Among the most alarming humanitarian trends is the growing animus toward refugees in advanced market democracies.

It was not supposed to be this way. Last December, the vast majority of U.N. member states—with the conspicuous exception of the United States—approved a Global Compact for Refugees. The nonbinding document endorsed a set of basic principles of “burden- and responsibility-sharing,” intended to ease pressures on host countries, enhance the self reliance of refugees, expand refugee resettlement in third countries, and support conditions in countries of origin so that refugees could “return in safety and dignity.” In practice, however, these countries have done far too little to fix a broken humanitarian system. Among its defects are chronic funding shortfalls, failure to recognize the right to seek asylum, growing political resistance to admitting refugees, slow donor adjustment to the realities of prolonged displacement, and the continued use of emergency humanitarian assistance as a substitute for more vigorous diplomatic efforts to reduce, contain or end the violence that is the root cause of human suffering. Funding: At the 2016 World Humanitarian Summit in Istanbul, donors reached a so-called “Grand Bargain” intended to close an estimated $15 billion financing gap in relief assistance while making that aid more efficient, effective and equitable. While the organizations that implement that aid have improved coordination among themselves and with local actors in affected countries, large funding gaps remain. According to the U.N. Office for the Coordination of Humanitarian Affairs, global financial requirements for humanitarian emergencies amounted to $25.2 billion in 2018, while available funding was only $15.1 billion—a more than $10 billion gap that left many urgent needs unmet. Legal obligations: The 1951 Convention on the Status of Refugees defines a refugee as someone with a “well-founded fear of persecution” and prohibits states parties from returning refugees to countries where their lives or freedom would be threatened—the principle of non-refoulement. In principle, international law gives refugees the right to cross borders to seek asylum. The reality, though, is messier. “The EU,” The Guardian newspaper reports, “has tried to prevent asylum-seekers from reaching its territory whenever possible.” So has the United States; President Donald Trump dismisses U.S. asylum law as “a scam.” Even when countries do take custody of refugees, they may ignore asylum requests. A case in point is Australia. Last year, the U.N.’s working group on arbitrary detentions condemned Australia for its open-ended detention of asylum-seekers—including one who was held for nearly a decade. Refugee admissions: Among the most alarming humanitarian trends is the growing animus toward refugees in advanced market democracies. Under the Trump administration, the ceiling for refugee admissions in the United States has been slashed from 85,000 in 2016 to 30,000 in 2019, and actual admissions have been significantly lower than authorized. The president’s own hysterical rhetoric has helped poison discourse on the topic, by depicting victims of violence as potential terrorists or “frauds” seeking to exploit American generosity. Of the 25 nations that accepted refugees in 2018, Canada—with a population little more than a tenth of America’s—ranked first, taking in 28,100 of the 92,400 resettled worldwide. Linking relief with development: The international community is still waking up to the reality that displacement is rarely a short-term situation. It lasts, on average, 17 years. Rather than warehousing IDPs and refugees in temporary camps, humanitarian organizations and countries themselves need to work with aid agencies to encourage long-term development in place. The World Bank has been a pioneer here. In the most recent replenishment of its International Development Association fund, the World Bank created a $2 billion Refugee Sub-Window, or RSW, which allows it to support low-income countries that host large refugee populations, such as Ethiopia and Pakistan. In a recent report, the Center for Global Development and the International Rescue Committee applauded the World Bank’s new role, while still recognizing the need for more work to be done. The most enduring shortcoming in the global response to the worst refugee crisis since World War II remains the failure to combine aid with diplomacy to address the underlying grievances and conflicts that lie at the root of this human exodus around the world. It is often said that there are no purely humanitarian solutions to humanitarian problems. The scope of today’s relief efforts is at once a testament to human generosity and an indictment of a collective failure of political will. Stewart Patrick is the James H. Binger senior fellow at the Council on Foreign Relations and author of “The Sovereignty Wars: Reconciling America with the World” (Brookings Press: 2018). His weekly WPR column appears every Monday.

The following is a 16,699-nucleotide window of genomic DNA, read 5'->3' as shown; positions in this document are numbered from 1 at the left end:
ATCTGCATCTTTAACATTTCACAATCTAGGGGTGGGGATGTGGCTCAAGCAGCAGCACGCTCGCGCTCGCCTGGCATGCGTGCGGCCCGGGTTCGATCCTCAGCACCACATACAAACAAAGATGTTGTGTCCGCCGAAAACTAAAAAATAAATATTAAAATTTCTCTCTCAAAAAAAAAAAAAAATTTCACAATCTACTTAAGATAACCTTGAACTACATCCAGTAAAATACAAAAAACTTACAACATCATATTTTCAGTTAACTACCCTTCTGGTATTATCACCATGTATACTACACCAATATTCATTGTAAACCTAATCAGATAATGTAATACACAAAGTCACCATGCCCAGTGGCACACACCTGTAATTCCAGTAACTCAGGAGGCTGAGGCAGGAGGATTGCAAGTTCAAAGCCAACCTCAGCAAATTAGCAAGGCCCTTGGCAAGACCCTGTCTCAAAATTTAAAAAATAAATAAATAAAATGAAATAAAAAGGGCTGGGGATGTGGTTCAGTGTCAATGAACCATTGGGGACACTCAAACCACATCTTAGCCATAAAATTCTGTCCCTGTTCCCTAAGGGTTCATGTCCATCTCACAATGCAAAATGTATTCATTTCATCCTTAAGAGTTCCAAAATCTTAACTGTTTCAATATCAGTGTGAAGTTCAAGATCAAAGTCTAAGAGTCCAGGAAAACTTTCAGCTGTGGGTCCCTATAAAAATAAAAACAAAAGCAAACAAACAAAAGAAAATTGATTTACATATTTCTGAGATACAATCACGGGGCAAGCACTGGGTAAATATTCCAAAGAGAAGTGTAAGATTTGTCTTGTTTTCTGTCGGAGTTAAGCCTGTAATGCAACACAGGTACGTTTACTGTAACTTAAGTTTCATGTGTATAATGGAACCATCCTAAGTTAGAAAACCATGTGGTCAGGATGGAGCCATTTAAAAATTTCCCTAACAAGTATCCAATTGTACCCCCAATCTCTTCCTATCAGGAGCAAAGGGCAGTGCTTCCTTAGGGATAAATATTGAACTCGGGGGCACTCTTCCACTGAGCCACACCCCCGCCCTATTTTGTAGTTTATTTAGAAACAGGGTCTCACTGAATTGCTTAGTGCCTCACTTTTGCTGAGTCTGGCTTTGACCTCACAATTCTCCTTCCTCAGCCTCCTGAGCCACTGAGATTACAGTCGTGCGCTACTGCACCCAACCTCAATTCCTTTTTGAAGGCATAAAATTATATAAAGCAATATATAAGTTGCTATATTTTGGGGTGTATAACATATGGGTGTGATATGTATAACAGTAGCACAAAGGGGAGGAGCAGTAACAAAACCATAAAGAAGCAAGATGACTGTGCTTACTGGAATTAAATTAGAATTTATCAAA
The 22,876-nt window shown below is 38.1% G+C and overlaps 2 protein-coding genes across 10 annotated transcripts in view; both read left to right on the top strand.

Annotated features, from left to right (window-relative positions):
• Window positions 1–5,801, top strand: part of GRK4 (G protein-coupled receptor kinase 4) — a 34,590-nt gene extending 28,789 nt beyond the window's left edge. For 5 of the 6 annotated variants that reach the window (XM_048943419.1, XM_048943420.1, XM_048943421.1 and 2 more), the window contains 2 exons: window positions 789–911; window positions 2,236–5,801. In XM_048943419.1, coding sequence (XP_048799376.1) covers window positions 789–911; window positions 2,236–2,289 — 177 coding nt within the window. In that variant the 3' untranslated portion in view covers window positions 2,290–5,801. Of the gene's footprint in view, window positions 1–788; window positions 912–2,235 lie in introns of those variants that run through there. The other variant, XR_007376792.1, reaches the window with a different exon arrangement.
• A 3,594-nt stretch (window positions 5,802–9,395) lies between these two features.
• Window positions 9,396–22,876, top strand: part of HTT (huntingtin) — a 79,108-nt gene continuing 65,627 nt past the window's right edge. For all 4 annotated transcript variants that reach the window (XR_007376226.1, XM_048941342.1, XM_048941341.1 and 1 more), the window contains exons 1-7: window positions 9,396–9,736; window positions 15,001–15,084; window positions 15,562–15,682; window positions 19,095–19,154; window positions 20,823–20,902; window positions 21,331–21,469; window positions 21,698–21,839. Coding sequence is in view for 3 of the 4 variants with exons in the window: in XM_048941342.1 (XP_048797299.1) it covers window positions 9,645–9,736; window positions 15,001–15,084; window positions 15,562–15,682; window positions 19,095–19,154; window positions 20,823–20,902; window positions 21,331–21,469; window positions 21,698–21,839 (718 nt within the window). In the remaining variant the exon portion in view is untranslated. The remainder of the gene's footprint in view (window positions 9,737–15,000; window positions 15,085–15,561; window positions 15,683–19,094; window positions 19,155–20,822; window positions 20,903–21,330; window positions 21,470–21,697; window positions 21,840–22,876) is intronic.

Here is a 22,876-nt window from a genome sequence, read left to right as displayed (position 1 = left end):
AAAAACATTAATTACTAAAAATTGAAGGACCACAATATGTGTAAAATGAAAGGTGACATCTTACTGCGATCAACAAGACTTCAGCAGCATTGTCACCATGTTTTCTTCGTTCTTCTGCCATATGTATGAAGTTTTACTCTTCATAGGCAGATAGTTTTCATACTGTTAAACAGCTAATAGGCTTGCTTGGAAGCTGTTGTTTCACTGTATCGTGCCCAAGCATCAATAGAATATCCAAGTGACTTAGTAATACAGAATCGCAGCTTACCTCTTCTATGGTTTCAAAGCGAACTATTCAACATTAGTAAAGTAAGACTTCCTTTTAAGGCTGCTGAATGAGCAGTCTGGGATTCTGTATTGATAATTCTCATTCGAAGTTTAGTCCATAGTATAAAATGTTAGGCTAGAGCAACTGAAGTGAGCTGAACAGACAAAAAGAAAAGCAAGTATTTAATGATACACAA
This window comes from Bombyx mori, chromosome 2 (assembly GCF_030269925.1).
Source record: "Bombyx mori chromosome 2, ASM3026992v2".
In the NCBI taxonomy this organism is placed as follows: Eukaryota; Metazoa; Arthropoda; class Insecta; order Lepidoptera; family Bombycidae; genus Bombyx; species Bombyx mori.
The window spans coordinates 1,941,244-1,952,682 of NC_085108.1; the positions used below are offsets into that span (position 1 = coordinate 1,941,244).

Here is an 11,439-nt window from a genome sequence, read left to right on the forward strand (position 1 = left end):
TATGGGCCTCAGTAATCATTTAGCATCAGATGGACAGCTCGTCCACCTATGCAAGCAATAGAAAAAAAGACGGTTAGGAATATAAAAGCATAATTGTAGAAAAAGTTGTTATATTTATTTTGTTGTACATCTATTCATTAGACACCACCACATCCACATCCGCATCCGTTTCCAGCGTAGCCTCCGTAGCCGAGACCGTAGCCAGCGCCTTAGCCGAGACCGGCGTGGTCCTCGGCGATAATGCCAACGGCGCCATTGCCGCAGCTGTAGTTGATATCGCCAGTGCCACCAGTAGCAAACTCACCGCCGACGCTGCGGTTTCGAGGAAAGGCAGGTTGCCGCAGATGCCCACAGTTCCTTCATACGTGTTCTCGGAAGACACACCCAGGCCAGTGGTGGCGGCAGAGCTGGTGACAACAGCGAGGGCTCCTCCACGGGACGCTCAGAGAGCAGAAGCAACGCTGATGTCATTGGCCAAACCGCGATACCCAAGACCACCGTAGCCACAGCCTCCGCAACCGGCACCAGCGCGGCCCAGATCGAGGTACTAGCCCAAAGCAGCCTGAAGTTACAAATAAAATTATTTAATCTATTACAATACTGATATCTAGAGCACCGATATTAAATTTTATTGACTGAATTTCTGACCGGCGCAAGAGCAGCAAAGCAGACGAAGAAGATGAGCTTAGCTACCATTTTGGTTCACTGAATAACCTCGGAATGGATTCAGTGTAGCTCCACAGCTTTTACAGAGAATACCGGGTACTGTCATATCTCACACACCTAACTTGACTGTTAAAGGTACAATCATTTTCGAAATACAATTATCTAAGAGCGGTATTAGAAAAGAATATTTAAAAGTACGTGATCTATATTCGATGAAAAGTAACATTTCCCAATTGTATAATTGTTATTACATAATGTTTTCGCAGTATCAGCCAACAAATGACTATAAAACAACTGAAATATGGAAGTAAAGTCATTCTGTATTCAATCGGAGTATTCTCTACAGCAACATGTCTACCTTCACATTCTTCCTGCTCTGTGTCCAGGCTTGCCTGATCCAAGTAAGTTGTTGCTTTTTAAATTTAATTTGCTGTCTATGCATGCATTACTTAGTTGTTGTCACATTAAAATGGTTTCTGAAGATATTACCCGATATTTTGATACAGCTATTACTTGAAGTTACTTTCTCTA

Keep reading for free!

Get instant access to the rest of this article by submitting your email address below. You'll also get access to three articles of your choice each month and our free newsletter:

Or, Subscribe now to get full access.

Already a subscriber? Log in here .

What you’ll get with an All-Access subscription to World Politics Review:

A WPR subscription is like no other resource — it’s like having a personal curator and expert analyst of global affairs news. Subscribe now, and you’ll get:

  • Immediate and instant access to the full searchable library of tens of thousands of articles.
  • Daily articles with original analysis, written by leading topic experts, delivered to you every weekday.
  • Regular in-depth articles with deep dives into important issues and countries.
  • The Daily Review email, with our take on the day’s most important news, the latest WPR analysis, what’s on our radar, and more.
  • The Weekly Review email, with quick summaries of the week’s most important coverage, and what’s to come.
  • Completely ad-free reading.

And all of this is available to you when you subscribe today.